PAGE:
The UK government has rejected newspaper claims chemicals exported from Britain after the uprising in Syria began could have been used in the production of agents such as sarin gas.

The Sunday Mail story has prompted Scottish Labour and SNP MPs to call for an explanation from ministers.

It comes after the US says it has evidence sarin was used in a deadly attack in Damascus last month.

The Department for Business says the exports never made it to Syria.

A spokesman said the export licences – granted for potassium fluoride and sodium fluoride meant for use in aluminium shower products and toothpaste – were also revoked after EU sanctions was introduced.

According to the Sunday Mail, the UK government sanctioned sales of the chemicals in January 2012, 10 months after the civil war in Syria started.

Toxicology experts told the paper that fluoride is key to making nerve agents but said the chemicals can have innocent uses.

Rigorous controls

Labour’s Thomas Docherty, who sits on the Commons Committee on Arms Export Controls, said he intended to table parliamentary questions demanding to know why the licences were granted and to which companies.

“At best the government has been reckless and at worst negligent to permit the export of material that could have been used to create chemical weapons,” he said.

Meanwhile, SNP Westminster leader Angus Robertson said: “This is utter hypocrisy from the UK government – deploring chemical weapons in public whilst approving the sale of items needed to make them.

“I will be raising this at Westminster as soon as possible to find out what examination the UK government made of where these chemicals were going, and what they were to be used for.

“We need to know who these chemicals were sold to, why they were sold, and whether the UK government were aware that the chemicals could potentially be used for chemical weapons.”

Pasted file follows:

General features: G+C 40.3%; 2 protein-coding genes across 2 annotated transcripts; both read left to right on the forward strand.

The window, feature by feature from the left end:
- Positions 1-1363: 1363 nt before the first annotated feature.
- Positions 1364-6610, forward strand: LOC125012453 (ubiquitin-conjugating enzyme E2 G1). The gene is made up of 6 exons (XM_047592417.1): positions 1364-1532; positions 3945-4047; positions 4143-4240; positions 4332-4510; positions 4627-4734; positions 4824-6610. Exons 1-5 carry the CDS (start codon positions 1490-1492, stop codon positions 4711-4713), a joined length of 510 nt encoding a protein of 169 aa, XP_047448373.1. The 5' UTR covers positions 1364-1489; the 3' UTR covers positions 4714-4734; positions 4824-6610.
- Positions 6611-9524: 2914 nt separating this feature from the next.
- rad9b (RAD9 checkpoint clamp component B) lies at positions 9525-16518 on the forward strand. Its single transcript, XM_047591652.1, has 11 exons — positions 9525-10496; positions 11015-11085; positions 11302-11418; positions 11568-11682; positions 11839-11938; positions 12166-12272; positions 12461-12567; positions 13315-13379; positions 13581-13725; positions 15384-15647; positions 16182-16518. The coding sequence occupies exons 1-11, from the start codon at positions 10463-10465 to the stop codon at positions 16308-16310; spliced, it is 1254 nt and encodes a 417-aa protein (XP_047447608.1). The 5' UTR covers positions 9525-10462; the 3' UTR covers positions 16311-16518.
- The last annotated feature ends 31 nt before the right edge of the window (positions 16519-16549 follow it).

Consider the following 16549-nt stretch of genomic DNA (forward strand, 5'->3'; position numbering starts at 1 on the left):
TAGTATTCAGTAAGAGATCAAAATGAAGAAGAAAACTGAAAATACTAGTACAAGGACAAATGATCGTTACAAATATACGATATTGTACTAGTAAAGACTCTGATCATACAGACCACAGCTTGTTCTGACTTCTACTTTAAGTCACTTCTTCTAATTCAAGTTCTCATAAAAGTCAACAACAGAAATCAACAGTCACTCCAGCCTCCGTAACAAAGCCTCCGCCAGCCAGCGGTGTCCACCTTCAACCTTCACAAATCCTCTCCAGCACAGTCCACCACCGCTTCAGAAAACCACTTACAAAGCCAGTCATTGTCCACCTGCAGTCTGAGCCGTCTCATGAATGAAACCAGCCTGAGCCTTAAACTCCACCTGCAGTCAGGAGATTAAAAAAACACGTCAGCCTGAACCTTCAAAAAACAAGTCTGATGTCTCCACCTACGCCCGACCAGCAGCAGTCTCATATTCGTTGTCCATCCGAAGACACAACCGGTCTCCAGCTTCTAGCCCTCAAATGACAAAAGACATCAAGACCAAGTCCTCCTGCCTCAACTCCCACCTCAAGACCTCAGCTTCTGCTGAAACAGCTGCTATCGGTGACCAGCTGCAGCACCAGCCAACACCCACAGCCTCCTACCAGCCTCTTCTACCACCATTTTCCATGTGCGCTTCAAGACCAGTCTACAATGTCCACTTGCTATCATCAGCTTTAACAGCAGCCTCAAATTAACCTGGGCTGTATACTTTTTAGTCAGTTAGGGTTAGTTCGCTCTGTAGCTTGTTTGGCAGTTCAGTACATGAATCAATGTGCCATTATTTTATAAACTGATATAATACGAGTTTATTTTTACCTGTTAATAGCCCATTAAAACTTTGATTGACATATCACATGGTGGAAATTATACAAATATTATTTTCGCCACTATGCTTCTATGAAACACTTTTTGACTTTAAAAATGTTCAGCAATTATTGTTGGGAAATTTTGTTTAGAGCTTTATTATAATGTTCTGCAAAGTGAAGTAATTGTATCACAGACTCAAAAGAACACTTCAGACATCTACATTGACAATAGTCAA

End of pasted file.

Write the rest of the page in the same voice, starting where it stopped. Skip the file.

A government spokesman said the UK operates “one of the most rigorous arms export control regimes in the world, and has been at the forefront of implementing an international sanctions regime on Syria”.

‘Licences revoked’

He added: “In January 2012, we issued licences for sodium fluoride and potassium fluoride. The exporter and recipient company demonstrated that the chemicals were for a legitimate civilian end use – which was for metal finishing of aluminium profiles used in making aluminium showers and aluminium window frames.

“Before any of the chemicals were exported, the licences were revoked following a revision to the sanctions regime which came into force on 17 June 2012.”

The UK and US has blamed the Syrian government for the 21 August attack but Syria’s President Bashar al-Assad says opposition forces were responsible.

On Thursday, MPs in Parliament voted against the principle of taking military action and the foreign secretary says ministers have ruled out a re-run of the vote. US President Barack Obama has vowed punitive action but wants Congress to vote on it first.

UN experts have been gathering evidence in Syria to determine whether chemical weapons attacks have taken place on various occasions. They have now arrived in the Netherlands with samples for analysis.